2020 Third-Party Logistics Study

The 2020 Third-Party Logistics study discusses special topics of supply chain finance, green logistics and analytics for shippers and 3PLs.

Its that time of year again, where the Penn State Smeal College of Business partnered with Penske and Infosys Consulting to conduct a 3PL (third-party logistics) study to help stay current on shipper interrelationship and behavior trends.

The year 2020 marks the 24th 3PL study, with this particular issue containing special topics like supply chain finance, green logistics, and analytics for shippers and 3PLs.

The study subsists on four pillars of research: surveys, desk research, focus interviews and intensive, one-day facilitated shipper workshops.

Summary of the 3PL Study

The study reveals that supply chain finance serves as a vessel for those in supply chain, as they gain access to funds that would otherwise be unattainable when goods are in transit.

Supply chain costs, therefore, are one of the top factors in supply chain shippers operations decisions, the research explains.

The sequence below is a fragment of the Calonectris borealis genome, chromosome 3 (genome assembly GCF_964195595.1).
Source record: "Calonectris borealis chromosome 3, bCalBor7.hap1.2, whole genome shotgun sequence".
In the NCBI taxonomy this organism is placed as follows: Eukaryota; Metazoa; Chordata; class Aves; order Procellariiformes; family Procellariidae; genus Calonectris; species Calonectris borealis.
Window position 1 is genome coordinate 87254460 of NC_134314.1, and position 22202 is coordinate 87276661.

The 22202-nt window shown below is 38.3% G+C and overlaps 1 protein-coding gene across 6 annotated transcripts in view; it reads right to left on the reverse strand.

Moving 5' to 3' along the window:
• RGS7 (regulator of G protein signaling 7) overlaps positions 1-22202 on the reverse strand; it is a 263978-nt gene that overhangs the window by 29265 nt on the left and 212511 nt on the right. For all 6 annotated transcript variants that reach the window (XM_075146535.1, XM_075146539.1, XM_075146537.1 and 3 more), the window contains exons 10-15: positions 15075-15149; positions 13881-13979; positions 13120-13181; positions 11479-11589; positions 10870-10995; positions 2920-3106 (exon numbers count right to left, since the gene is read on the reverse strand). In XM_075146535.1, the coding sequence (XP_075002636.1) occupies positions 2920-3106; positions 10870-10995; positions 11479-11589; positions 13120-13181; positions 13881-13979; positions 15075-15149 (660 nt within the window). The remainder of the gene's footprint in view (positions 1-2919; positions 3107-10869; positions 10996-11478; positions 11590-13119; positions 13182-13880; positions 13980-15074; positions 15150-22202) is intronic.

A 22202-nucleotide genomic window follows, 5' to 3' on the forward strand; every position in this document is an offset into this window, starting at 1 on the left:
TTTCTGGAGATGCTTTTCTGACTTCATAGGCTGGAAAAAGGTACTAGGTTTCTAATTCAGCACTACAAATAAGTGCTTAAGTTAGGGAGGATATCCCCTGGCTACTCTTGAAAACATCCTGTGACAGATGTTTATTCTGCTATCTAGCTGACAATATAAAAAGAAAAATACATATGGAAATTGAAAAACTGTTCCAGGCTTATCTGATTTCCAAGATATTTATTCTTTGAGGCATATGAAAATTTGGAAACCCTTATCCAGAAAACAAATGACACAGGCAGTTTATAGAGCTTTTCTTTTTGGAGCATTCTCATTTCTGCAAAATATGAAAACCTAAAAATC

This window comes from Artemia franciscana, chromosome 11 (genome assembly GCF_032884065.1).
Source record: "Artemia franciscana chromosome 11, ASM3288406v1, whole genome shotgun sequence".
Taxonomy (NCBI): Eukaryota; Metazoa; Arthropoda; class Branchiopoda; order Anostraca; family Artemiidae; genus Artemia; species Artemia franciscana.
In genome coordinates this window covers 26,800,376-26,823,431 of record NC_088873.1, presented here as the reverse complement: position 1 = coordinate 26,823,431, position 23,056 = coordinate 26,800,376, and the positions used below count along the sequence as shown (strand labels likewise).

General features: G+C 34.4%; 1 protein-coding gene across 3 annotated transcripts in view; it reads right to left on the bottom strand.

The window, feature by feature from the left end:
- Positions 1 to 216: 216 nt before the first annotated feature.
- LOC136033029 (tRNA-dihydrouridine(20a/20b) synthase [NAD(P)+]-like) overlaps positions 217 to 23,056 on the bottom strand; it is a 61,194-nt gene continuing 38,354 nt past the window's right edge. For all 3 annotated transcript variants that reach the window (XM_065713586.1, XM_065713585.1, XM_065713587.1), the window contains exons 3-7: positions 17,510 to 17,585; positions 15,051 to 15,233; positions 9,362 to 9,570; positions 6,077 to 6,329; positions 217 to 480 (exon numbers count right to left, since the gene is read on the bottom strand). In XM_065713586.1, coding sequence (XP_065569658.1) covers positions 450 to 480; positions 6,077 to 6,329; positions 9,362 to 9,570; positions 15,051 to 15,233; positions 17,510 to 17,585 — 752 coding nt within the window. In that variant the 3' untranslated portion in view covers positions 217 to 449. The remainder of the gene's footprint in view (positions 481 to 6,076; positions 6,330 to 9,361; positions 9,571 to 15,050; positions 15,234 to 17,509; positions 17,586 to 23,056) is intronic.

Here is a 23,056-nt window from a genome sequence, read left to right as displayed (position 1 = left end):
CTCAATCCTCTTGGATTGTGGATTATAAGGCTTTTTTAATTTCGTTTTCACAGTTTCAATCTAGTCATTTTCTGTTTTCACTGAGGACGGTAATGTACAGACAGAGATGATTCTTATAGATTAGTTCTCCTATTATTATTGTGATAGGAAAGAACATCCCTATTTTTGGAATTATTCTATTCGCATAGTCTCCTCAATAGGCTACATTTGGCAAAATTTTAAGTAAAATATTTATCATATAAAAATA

Greener practices and sustainability are also making their way into shipper priority, as those working in supply chain begin making a habit of documenting their emission data and efficiency metrics.

When it comes to data and frequency, however, shippers and 3PLs recognize some issues with the availability of clean data along with insufficient analytics resources— there is a need for more expertise and talent.

This years study has come to the conclusion that there exists an Analytics Gap and therefore dives into the necessary steps that could help shippers and 3PLs work with the situation at hand.

Overall, the 3PL report finds that a majority of shippers report successful relationships with their customers and their 3PLs alike and that numerous 3PLs are engaging in significant technology investment in order to best analyze and assess shippers operations.

To access the 3PL study, register online through this link.

A Special Thanks

Dr. C. John Langley curated the study in the mid-nineties, working hard to grasp the 3PL provider transitionary period from vendors of individual services to logistics partners that offer integrated services.

Dr. Langley was able to capture the evolution of symbiotic relationships between the 3PLs and their customers, showing the meaning and connection that builds over the years.